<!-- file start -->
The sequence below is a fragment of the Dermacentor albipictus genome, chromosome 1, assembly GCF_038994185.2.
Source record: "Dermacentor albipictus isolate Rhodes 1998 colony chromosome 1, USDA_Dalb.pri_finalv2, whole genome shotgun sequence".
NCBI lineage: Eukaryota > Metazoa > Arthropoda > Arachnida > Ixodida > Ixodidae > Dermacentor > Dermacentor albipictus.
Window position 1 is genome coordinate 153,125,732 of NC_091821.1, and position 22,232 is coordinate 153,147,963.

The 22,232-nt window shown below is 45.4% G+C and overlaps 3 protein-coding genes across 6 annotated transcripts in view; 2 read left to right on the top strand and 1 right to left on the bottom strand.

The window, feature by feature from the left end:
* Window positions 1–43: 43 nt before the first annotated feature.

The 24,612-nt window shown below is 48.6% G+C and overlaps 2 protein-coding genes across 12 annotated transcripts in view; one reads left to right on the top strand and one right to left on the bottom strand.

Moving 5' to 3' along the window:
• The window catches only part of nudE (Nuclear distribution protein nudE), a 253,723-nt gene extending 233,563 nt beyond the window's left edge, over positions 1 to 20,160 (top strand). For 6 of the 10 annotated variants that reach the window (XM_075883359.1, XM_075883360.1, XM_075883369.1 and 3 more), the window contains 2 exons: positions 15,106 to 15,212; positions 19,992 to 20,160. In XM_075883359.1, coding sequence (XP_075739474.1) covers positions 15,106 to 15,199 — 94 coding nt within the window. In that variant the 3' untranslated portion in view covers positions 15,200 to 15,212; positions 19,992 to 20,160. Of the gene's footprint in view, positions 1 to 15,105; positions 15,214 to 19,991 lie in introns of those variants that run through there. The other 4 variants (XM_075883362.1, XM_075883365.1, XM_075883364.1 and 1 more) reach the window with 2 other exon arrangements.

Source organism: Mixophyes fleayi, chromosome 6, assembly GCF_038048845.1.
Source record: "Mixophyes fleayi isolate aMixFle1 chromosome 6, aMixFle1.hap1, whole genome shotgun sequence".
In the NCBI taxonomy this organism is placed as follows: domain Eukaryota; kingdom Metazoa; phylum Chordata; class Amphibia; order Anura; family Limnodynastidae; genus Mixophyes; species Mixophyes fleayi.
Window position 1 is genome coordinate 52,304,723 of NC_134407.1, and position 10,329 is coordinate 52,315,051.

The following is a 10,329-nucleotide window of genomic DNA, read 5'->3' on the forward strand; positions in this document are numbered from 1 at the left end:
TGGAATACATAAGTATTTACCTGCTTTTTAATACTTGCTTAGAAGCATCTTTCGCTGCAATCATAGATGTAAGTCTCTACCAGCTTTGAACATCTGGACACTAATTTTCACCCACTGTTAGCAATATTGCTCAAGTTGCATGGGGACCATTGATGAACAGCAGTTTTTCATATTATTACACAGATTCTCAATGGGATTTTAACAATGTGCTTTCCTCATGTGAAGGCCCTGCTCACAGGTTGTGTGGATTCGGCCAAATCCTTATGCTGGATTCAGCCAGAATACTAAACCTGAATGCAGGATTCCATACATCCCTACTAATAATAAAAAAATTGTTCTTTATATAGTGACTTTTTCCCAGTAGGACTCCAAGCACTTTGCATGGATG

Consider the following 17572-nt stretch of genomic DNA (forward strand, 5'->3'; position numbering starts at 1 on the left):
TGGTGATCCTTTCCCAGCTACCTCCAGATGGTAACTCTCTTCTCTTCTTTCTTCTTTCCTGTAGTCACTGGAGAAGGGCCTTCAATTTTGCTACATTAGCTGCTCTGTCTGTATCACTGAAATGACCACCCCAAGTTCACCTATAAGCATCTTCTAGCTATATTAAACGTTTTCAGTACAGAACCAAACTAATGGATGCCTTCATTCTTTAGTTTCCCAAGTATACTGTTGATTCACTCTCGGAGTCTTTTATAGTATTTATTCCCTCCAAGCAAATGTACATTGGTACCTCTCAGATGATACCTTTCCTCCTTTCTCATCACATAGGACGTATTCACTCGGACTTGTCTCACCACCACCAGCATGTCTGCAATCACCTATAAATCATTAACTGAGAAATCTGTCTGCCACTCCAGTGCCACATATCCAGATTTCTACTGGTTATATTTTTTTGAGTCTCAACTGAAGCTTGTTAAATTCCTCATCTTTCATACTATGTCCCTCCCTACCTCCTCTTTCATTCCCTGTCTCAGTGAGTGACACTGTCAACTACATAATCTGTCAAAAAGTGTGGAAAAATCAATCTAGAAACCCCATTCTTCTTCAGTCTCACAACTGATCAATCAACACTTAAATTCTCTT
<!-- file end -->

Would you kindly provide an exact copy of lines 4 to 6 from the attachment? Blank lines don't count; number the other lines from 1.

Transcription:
Window position 1 is genome coordinate 153,125,732 of NC_091821.1, and position 22,232 is coordinate 153,147,963.

The 22,232-nt window shown below is 45.4% G+C and overlaps 3 protein-coding genes across 6 annotated transcripts in view; 2 read left to right on the top strand and 1 right to left on the bottom strand.

The window, feature by feature from the left end: